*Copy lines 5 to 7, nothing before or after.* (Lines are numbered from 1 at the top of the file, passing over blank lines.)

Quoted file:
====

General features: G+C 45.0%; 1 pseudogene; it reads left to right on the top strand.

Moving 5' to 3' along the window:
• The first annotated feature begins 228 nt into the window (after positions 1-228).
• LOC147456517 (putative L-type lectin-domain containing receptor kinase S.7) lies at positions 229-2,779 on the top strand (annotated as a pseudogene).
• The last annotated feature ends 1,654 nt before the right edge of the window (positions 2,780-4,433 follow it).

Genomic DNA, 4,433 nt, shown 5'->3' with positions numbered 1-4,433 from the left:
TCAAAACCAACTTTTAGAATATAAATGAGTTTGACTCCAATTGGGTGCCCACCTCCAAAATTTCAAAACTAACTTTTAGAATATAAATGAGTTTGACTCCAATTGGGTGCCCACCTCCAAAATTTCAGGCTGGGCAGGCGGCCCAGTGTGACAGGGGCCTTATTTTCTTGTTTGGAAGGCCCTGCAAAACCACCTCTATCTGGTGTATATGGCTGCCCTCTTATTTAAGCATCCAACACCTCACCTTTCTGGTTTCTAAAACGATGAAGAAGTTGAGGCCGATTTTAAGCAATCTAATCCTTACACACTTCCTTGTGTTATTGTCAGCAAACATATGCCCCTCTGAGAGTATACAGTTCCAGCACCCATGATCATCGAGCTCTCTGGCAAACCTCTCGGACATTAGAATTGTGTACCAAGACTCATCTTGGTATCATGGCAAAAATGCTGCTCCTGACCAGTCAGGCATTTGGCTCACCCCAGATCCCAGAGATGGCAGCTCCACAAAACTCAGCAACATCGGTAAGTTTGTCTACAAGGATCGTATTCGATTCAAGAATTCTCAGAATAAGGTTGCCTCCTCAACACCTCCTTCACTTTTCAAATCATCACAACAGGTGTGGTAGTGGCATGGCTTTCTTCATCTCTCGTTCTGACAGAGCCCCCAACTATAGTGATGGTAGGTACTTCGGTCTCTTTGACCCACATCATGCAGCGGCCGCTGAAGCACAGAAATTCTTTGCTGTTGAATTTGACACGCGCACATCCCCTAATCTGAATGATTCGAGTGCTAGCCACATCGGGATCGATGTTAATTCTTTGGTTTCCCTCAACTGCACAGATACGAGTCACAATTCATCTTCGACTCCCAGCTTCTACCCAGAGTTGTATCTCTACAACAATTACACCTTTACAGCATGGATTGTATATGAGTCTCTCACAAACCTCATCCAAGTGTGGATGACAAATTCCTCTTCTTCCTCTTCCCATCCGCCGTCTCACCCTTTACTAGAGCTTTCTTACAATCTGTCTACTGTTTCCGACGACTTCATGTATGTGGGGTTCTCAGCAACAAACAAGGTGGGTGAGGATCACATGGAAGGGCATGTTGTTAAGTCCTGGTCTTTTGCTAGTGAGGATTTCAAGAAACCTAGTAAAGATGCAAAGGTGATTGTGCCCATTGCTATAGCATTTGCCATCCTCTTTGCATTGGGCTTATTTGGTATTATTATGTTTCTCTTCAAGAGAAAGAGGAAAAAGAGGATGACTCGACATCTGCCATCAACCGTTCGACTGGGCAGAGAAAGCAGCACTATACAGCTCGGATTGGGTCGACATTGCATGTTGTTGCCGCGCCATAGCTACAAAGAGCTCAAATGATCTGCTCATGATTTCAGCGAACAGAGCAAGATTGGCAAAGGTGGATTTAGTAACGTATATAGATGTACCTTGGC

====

• The last annotated feature ends 1,654 nt before the right edge of the window (positions 2,780-4,433 follow it).

Genomic DNA, 4,433 nt, shown 5'->3' with positions numbered 1-4,433 from the left:
TCAAAACCAACTTTTAGAATATAAATGAGTTTGACTCCAATTGGGTGCCCACCTCCAAAATTTCAAAACTAACTTTTAGAATATAAATGAGTTTGACTCCAATTGGGTGCCCACCTCCAAAATTTCAGGCTGGGCAGGCGGCCCAGTGTGACAGGGGCCTTATTTTCTTGTTTGGAAGGCCCTGCAAAACCACCTCTATCTGGTGTATATGGCTGCCCTCTTATTTAAGCATCCAACACCTCACCTTTCTGGTTTCTAAAACGATGAAGAAGTTGAGGCCGATTTTAAGCAATCTAATCCTTACACACTTCCTTGTGTTATTGTCAGCAAACATATGCCCCTCTGAGAGTATACAGTTCCAGCACCCATGATCATCGAGCTCTCTGGCAAACCTCTCGGACATTAGAATTGTGTACCAAGACTCATCTTGGTATCATGGCAAAAATGCTGCTCCTGACCAGTCAGGCATTTGGCTCACCCCAGATCCCAGAGATGGCAGCTCCACAAAACTCAGCAACATCGGTAAGTTTGTCTACAAGGATCGTATTCGATTCAAGAATTCTCAGAATAAGGTTGCCTCCTCAACACCTCCTTCACTTTTCAAATCATCACAACAGGTGTGGTAGTGGCATGGCTTTCTTCATCTCTCGTTCTGACAGAGCCCCCAACTATAGTGATGGTAGGTACTTCGGTCTCTTTGACCCACATCATGCAGCGGCCGCTGAAGCACAGAAATTCTTTGCTGTTGAATTTGACACGCGCACATCCCCTAATCTGAATGATTCGAGTGCTAGCCACATCGGGATCGATGTTAATTCTTTGGTTTCCCTCAACTGCACAGATACGAGTCACAATTCATCTTCGACTCCCAGCTTCTACCCAGAGTTGTATCTCTACAACAATTACACCTTTACAGCATGGATTGTATATGAGTCTCTCACAAACCTCATCCAAGTGTGGATGACAAATTCCTCTTCTTCCTCTTCCCATCCGCCGTCTCACCCTTTACTAGAGCTTTCTTACAATCTGTCTACTGTTTCCGACGACTTCATGTATGTGGGGTTCTCAGCAACAAACAAGGTGGGTGAGGATCACATGGAAGGGCATGTTGTTAAGTCCTGGTCTTTTGCTAGTGAGGATTTCAAGAAACCTAGTAAAGATGCAAAGGTGATTGTGCCCATTGCTATAGCATTTGCCATCCTCTTTGCATTGGGCTTATTTGGTATTATTATGTTTCTCTTCAAGAGAAAGAGGAAAAAGAGGATGACTCGACATCTGCCATCAACCGTTCGACTGGGCAGAGAAAGCAGCACTATACAGCTCGGATTGGGTCGACATTGCATGTTGTTGCCGCGCCATAGCTACAAAGAGCTCAAATGATCTGCTCATGATTTCAGCGAACAGAGCAAGATTGGCAAAGGTGGATTTAGTAACGTATATAGATGTACCTTGGC